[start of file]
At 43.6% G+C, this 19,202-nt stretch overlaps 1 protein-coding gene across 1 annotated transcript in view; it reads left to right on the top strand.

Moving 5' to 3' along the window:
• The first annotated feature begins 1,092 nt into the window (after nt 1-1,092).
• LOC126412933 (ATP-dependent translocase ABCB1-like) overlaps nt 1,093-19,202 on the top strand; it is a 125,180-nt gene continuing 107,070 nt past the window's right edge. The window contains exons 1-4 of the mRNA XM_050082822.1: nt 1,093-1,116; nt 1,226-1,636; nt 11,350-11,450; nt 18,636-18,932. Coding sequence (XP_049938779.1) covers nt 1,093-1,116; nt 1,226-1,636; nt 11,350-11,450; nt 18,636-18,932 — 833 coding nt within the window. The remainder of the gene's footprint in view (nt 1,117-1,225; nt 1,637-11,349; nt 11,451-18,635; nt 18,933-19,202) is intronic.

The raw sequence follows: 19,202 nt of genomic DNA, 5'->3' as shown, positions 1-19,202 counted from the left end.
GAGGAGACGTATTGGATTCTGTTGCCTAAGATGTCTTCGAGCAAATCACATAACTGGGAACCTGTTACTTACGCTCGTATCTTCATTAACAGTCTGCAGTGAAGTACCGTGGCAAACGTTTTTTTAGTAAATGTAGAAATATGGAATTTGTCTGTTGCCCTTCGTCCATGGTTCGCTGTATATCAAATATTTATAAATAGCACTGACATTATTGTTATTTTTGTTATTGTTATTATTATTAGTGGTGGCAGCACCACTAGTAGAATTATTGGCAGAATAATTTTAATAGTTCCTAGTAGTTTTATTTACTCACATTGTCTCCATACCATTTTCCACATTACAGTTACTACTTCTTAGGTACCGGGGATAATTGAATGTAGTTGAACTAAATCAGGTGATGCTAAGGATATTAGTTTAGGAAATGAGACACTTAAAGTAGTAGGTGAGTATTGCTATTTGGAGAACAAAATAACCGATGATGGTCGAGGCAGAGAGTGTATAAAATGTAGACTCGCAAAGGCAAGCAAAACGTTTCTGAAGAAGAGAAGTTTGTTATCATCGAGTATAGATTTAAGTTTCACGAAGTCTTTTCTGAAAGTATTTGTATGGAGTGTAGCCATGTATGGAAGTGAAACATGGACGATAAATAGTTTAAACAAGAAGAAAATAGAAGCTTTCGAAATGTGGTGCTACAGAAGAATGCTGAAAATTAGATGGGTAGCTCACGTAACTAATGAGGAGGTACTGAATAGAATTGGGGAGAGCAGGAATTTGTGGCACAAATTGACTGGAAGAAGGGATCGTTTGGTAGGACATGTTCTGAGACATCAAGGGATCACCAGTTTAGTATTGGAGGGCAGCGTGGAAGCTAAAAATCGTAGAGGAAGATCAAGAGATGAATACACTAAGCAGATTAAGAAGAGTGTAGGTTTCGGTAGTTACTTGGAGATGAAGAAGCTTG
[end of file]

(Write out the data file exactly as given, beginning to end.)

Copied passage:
At 43.6% G+C, this 19,202-nt stretch overlaps 1 protein-coding gene across 1 annotated transcript in view; it reads left to right on the top strand.

Moving 5' to 3' along the window:
• The first annotated feature begins 1,092 nt into the window (after nt 1-1,092).
• LOC126412933 (ATP-dependent translocase ABCB1-like) overlaps nt 1,093-19,202 on the top strand; it is a 125,180-nt gene continuing 107,070 nt past the window's right edge. The window contains exons 1-4 of the mRNA XM_050082822.1: nt 1,093-1,116; nt 1,226-1,636; nt 11,350-11,450; nt 18,636-18,932. Coding sequence (XP_049938779.1) covers nt 1,093-1,116; nt 1,226-1,636; nt 11,350-11,450; nt 18,636-18,932 — 833 coding nt within the window. The remainder of the gene's footprint in view (nt 1,117-1,225; nt 1,637-11,349; nt 11,451-18,635; nt 18,933-19,202) is intronic.

The raw sequence follows: 19,202 nt of genomic DNA, 5'->3' as shown, positions 1-19,202 counted from the left end.
GAGGAGACGTATTGGATTCTGTTGCCTAAGATGTCTTCGAGCAAATCACATAACTGGGAACCTGTTACTTACGCTCGTATCTTCATTAACAGTCTGCAGTGAAGTACCGTGGCAAACGTTTTTTTAGTAAATGTAGAAATATGGAATTTGTCTGTTGCCCTTCGTCCATGGTTCGCTGTATATCAAATATTTATAAATAGCACTGACATTATTGTTATTTTTGTTATTGTTATTATTATTAGTGGTGGCAGCACCACTAGTAGAATTATTGGCAGAATAATTTTAATAGTTCCTAGTAGTTTTATTTACTCACATTGTCTCCATACCATTTTCCACATTACAGTTACTACTTCTTAGGTACCGGGGATAATTGAATGTAGTTGAACTAAATCAGGTGATGCTAAGGATATTAGTTTAGGAAATGAGACACTTAAAGTAGTAGGTGAGTATTGCTATTTGGAGAACAAAATAACCGATGATGGTCGAGGCAGAGAGTGTATAAAATGTAGACTCGCAAAGGCAAGCAAAACGTTTCTGAAGAAGAGAAGTTTGTTATCATCGAGTATAGATTTAAGTTTCACGAAGTCTTTTCTGAAAGTATTTGTATGGAGTGTAGCCATGTATGGAAGTGAAACATGGACGATAAATAGTTTAAACAAGAAGAAAATAGAAGCTTTCGAAATGTGGTGCTACAGAAGAATGCTGAAAATTAGATGGGTAGCTCACGTAACTAATGAGGAGGTACTGAATAGAATTGGGGAGAGCAGGAATTTGTGGCACAAATTGACTGGAAGAAGGGATCGTTTGGTAGGACATGTTCTGAGACATCAAGGGATCACCAGTTTAGTATTGGAGGGCAGCGTGGAAGCTAAAAATCGTAGAGGAAGATCAAGAGATGAATACACTAAGCAGATTAAGAAGAGTGTAGGTTTCGGTAGTTACTTGGAGATGAAGAAGCTTG